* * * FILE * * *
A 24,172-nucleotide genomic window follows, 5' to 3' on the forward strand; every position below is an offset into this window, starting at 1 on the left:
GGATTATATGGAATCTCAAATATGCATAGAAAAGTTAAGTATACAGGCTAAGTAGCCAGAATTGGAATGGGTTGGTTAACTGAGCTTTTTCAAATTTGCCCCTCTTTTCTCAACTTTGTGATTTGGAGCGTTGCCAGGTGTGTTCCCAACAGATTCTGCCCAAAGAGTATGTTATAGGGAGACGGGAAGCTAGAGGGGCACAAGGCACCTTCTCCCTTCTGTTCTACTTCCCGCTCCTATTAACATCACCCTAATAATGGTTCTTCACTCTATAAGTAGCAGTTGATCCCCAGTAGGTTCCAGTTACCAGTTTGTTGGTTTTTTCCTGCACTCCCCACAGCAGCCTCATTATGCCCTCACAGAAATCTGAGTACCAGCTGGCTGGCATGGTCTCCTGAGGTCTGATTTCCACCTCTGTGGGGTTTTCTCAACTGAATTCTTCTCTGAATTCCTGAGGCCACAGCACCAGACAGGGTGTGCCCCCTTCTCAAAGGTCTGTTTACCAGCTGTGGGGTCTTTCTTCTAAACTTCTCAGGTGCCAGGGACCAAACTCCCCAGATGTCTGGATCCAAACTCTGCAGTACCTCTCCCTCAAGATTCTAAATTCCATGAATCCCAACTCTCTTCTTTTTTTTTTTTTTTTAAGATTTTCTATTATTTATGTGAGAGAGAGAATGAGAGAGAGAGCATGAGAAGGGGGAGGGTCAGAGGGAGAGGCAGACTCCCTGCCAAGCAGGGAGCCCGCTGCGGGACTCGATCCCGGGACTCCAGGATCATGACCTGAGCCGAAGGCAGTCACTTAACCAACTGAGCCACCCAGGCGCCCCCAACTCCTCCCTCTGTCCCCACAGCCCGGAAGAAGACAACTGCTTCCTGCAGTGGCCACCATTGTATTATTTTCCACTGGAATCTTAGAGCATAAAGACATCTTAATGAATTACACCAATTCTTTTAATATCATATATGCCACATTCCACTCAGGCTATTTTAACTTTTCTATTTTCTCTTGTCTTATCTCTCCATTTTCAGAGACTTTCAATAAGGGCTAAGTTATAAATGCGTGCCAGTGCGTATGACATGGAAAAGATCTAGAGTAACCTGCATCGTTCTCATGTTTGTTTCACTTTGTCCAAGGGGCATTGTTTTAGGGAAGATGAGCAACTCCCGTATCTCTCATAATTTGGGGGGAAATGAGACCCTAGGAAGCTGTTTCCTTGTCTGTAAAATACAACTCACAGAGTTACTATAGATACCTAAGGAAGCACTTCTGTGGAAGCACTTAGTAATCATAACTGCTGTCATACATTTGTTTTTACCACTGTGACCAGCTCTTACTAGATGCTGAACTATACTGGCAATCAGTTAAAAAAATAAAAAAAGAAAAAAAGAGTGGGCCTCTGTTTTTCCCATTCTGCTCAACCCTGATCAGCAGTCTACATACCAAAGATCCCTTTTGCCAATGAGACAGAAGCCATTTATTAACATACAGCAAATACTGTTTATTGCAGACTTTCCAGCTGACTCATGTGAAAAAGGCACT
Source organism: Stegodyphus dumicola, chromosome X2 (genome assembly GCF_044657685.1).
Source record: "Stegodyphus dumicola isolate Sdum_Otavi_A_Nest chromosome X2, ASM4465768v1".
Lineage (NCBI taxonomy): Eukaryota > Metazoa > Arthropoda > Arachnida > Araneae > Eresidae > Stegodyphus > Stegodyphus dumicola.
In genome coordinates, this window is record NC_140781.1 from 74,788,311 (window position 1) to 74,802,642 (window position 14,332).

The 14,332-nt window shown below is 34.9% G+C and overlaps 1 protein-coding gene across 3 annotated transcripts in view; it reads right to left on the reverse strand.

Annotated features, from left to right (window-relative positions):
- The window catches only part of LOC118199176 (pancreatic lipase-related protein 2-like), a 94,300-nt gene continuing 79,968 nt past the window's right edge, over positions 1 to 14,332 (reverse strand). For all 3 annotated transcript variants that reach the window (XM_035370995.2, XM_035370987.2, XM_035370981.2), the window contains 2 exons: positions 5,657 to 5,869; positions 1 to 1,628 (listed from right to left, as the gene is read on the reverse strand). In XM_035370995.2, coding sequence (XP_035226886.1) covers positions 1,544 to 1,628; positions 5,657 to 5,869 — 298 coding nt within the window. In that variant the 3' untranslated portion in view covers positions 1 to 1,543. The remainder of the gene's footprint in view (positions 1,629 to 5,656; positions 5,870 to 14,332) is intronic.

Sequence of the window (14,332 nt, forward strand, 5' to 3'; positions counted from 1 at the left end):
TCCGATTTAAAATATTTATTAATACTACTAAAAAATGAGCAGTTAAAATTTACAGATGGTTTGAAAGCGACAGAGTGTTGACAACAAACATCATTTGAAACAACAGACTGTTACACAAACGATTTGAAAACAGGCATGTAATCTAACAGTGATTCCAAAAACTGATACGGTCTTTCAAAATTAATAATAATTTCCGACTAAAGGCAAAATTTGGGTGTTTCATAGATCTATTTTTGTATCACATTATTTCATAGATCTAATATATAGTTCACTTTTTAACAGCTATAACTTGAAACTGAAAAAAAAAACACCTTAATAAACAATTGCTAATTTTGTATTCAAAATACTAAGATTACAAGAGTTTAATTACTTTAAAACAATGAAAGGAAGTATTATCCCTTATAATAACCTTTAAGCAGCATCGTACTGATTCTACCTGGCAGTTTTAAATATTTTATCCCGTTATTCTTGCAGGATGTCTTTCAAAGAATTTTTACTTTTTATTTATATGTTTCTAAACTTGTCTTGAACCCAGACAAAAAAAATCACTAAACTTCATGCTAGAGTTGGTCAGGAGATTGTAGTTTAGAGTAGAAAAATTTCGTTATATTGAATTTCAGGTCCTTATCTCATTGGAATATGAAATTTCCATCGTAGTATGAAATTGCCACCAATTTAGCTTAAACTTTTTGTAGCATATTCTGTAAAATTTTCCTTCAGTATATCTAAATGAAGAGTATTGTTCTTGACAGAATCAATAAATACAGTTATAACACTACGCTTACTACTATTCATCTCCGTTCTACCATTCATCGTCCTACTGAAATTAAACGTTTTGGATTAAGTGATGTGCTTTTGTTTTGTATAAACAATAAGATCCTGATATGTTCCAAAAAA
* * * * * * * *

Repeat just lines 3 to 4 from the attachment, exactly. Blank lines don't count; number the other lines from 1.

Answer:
Source organism: Stegodyphus dumicola, chromosome X2 (genome assembly GCF_044657685.1).
Source record: "Stegodyphus dumicola isolate Sdum_Otavi_A_Nest chromosome X2, ASM4465768v1".